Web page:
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Cultural Heritage As an Issue for Engagement


cultural heritage

Cultural heritage is an important aspect of preserving the history and culture of a place. It is also a way to promote sustainable development. Fortunately, the concept of cultural heritage is not limited to buildings and monuments. Cultural objects are also part of our natural resources. While many cultural assets have been lost or damaged because of human activity, others remain in our world’s cultural heritage.

The existing legal framework for cultural heritage has gaps. It is based on the 1970 UNESCO Convention and is not particularly appropriate to address title disputes over contested cultural objects. It also lacks adequate protection for losses predating the Convention. Further, it does not address the entitlement of communities to lost cultural objects, and it also contains numerous soft law instruments.

As an issue for engagement, cultural heritage is a good opportunity to engage key potential partners in the Global South. As the Security Council debate in 2017 highlighted, the Global South countries have varied stances on cultural heritage. This display of differences will not go away with inattention. Therefore, we should be proactive in seeking ways to engage key partners in this dialogue.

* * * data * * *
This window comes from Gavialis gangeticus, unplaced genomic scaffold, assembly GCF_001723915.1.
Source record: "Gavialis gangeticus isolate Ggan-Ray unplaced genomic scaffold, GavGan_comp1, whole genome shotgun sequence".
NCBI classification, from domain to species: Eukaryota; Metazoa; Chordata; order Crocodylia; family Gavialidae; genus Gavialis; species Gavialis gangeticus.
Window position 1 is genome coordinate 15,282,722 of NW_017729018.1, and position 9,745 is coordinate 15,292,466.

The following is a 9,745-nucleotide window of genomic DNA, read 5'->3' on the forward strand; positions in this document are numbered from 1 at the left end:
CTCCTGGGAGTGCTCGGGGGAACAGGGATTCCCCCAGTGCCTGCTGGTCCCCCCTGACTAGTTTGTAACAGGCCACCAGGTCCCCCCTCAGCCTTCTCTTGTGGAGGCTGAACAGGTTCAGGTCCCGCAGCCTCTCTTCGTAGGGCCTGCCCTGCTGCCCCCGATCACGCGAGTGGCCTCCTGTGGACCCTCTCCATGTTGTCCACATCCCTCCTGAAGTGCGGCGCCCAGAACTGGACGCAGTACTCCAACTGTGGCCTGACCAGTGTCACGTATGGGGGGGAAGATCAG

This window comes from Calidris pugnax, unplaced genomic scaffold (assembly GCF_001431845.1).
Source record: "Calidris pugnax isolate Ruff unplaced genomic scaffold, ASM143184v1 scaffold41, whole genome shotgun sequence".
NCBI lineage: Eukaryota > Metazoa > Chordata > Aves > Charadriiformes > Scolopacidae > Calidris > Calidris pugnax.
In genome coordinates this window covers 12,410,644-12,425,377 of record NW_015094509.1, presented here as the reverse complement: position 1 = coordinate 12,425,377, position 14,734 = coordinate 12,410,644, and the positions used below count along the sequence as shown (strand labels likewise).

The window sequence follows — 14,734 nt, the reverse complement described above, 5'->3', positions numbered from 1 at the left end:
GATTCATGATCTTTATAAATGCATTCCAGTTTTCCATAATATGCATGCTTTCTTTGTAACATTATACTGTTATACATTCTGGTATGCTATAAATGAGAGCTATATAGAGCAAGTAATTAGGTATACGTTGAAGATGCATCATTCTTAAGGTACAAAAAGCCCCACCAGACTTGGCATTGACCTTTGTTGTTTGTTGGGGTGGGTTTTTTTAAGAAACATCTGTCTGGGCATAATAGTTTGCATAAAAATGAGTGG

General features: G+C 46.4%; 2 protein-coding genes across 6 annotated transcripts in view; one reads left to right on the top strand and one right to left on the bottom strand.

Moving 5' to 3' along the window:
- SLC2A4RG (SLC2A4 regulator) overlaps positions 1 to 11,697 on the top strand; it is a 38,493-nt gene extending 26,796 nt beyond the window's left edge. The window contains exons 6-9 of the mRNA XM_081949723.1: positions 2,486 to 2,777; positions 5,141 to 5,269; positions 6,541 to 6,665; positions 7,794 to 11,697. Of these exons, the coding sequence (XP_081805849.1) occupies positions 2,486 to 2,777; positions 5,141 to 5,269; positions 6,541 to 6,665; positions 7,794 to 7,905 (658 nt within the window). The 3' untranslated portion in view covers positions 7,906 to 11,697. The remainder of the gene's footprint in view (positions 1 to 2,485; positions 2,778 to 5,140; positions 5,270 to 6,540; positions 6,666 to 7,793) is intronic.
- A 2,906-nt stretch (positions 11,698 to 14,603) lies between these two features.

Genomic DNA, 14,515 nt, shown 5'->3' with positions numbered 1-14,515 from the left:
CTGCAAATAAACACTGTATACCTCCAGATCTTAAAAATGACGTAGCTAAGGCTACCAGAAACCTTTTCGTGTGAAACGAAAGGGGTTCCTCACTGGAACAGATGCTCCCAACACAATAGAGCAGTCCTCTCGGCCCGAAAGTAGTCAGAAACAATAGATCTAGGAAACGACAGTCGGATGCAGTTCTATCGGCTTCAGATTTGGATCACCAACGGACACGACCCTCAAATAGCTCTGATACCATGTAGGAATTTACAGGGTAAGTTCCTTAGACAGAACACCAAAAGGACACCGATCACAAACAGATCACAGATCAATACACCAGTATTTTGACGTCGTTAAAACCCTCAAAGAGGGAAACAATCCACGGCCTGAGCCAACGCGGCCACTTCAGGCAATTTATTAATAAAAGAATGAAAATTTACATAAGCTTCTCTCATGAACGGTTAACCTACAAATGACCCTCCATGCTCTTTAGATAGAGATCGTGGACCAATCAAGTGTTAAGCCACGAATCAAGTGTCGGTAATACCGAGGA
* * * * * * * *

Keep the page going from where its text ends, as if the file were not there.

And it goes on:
Heritage title is a legal right of access and control over a cultural heritage. It does not define ownership in an exclusive sense, so it is important to ensure that the object is protected. Furthermore, the owner of an outstanding artefact should not be entitled to alienate or destroy it. This means that owners of cultural heritage must consider the wider public’s interest when deciding whether to keep it or dispose of it.

Some heritage objects are owned by multiple people. These individuals have different interests. In such cases, it is important to recognize the interests of each person in order to avoid conflicts of interest. If the rights of the owner of a cultural heritage object are not recognized, it could be subject to theft. If the object is stolen, the new owner may have the right to sue and claim compensation.

The question of whose cultural heritage should be protected is a core question of the cultural heritage agenda. If the definition of cultural heritage is broadened, the concept could gain international political support. The protection of indigenous cultures, in particular, increases the political dynamic. A broader definition can ease concerns among Western and southern governments. It can also create more inclusive discussion.